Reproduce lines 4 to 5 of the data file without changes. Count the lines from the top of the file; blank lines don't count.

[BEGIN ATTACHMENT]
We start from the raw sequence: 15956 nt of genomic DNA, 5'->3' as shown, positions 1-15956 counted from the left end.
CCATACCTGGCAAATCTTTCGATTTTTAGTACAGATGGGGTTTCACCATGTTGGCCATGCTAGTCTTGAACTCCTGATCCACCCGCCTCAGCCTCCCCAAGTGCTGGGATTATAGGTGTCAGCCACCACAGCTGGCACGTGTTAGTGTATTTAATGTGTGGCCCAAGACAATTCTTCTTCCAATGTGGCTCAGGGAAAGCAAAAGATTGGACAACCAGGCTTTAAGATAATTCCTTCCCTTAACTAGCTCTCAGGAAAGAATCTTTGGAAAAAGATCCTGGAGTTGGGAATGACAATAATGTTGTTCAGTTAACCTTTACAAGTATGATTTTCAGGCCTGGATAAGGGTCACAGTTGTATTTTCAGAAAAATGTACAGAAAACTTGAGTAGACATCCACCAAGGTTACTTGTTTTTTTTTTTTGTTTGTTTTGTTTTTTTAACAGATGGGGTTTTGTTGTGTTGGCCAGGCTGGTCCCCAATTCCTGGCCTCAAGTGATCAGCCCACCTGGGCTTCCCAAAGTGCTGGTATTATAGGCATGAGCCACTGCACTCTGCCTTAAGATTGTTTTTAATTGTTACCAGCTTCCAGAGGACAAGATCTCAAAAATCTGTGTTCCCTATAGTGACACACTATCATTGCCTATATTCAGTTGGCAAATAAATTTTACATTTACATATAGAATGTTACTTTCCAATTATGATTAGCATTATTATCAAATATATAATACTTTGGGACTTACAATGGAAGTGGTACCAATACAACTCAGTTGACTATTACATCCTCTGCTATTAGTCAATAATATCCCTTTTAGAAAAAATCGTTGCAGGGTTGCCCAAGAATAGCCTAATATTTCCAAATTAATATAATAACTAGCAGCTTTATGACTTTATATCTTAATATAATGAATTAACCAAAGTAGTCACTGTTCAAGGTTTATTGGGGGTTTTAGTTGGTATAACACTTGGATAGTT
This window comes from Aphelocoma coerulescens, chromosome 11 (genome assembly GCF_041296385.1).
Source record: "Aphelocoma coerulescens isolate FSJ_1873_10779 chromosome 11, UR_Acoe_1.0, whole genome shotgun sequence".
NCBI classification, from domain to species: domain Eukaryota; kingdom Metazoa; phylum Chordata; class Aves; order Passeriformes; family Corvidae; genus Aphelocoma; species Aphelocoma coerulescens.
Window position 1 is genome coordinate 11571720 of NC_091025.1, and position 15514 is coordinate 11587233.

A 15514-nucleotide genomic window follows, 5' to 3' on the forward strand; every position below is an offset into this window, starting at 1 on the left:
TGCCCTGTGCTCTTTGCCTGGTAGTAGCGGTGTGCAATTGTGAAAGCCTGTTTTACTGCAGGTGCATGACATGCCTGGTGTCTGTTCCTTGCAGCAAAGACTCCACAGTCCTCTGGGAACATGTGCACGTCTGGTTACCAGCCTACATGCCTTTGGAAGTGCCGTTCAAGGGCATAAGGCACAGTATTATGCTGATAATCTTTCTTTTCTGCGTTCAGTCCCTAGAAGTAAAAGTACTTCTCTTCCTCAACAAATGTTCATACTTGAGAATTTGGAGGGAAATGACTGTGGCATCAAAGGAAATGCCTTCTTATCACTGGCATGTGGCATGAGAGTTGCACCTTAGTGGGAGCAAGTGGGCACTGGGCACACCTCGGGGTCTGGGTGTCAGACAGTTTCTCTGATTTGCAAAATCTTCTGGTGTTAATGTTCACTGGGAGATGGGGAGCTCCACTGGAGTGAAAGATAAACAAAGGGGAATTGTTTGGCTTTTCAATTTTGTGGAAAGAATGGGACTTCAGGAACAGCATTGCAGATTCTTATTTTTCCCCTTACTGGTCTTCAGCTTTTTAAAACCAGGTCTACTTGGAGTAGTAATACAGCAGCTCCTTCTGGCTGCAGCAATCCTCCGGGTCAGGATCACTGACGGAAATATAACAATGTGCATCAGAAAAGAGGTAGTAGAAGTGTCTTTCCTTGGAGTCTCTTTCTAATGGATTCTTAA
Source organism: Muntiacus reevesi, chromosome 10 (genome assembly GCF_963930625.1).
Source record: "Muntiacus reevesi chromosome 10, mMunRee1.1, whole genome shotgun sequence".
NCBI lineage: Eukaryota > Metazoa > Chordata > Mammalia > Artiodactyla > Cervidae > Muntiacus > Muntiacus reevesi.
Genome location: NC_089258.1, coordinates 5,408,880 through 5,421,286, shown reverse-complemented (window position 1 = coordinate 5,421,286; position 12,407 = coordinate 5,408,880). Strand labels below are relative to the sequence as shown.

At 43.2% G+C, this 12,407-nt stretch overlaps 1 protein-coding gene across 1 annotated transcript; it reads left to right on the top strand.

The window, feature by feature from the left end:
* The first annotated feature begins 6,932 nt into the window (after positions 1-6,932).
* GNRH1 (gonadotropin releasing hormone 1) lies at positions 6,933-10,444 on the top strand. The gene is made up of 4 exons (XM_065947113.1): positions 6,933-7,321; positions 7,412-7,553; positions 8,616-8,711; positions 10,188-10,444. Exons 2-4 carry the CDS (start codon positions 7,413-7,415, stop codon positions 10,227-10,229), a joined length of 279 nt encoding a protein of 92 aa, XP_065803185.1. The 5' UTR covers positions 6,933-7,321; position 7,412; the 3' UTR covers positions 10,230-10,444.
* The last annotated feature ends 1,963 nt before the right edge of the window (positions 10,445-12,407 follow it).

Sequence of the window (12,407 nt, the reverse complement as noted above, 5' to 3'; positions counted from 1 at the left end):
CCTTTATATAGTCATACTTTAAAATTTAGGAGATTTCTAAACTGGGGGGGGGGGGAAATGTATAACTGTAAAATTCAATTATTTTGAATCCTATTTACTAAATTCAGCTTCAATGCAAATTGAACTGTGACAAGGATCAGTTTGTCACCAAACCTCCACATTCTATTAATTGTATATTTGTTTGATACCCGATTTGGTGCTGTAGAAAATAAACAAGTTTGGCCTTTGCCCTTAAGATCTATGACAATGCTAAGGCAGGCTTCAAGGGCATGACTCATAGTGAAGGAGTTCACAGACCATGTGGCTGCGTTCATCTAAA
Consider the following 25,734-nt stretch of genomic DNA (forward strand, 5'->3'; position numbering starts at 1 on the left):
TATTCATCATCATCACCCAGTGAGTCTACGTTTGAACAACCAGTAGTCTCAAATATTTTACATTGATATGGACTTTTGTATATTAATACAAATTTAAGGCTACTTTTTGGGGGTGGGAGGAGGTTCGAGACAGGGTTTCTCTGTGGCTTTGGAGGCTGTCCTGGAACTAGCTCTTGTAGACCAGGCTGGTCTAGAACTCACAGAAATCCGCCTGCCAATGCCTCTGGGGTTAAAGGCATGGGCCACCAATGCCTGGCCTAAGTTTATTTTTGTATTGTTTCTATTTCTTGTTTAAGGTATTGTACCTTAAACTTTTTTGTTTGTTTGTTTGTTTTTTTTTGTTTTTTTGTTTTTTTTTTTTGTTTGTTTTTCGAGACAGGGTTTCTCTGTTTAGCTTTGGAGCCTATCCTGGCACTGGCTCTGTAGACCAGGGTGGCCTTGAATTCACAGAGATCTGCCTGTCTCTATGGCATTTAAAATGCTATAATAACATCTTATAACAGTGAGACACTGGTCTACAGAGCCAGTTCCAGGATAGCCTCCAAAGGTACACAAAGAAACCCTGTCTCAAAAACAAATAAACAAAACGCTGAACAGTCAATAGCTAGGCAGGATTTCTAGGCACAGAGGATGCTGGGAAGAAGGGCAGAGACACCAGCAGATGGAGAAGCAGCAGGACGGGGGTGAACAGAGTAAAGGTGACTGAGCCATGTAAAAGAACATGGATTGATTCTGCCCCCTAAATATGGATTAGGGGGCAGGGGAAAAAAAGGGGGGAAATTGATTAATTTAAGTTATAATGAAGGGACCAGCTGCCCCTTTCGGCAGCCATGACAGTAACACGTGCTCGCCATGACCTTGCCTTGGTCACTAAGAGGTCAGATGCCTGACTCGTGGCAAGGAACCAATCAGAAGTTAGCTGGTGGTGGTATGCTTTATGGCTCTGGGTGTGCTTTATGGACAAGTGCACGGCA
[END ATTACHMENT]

Source record: "Aphelocoma coerulescens isolate FSJ_1873_10779 chromosome 11, UR_Acoe_1.0, whole genome shotgun sequence".
NCBI classification, from domain to species: domain Eukaryota; kingdom Metazoa; phylum Chordata; class Aves; order Passeriformes; family Corvidae; genus Aphelocoma; species Aphelocoma coerulescens.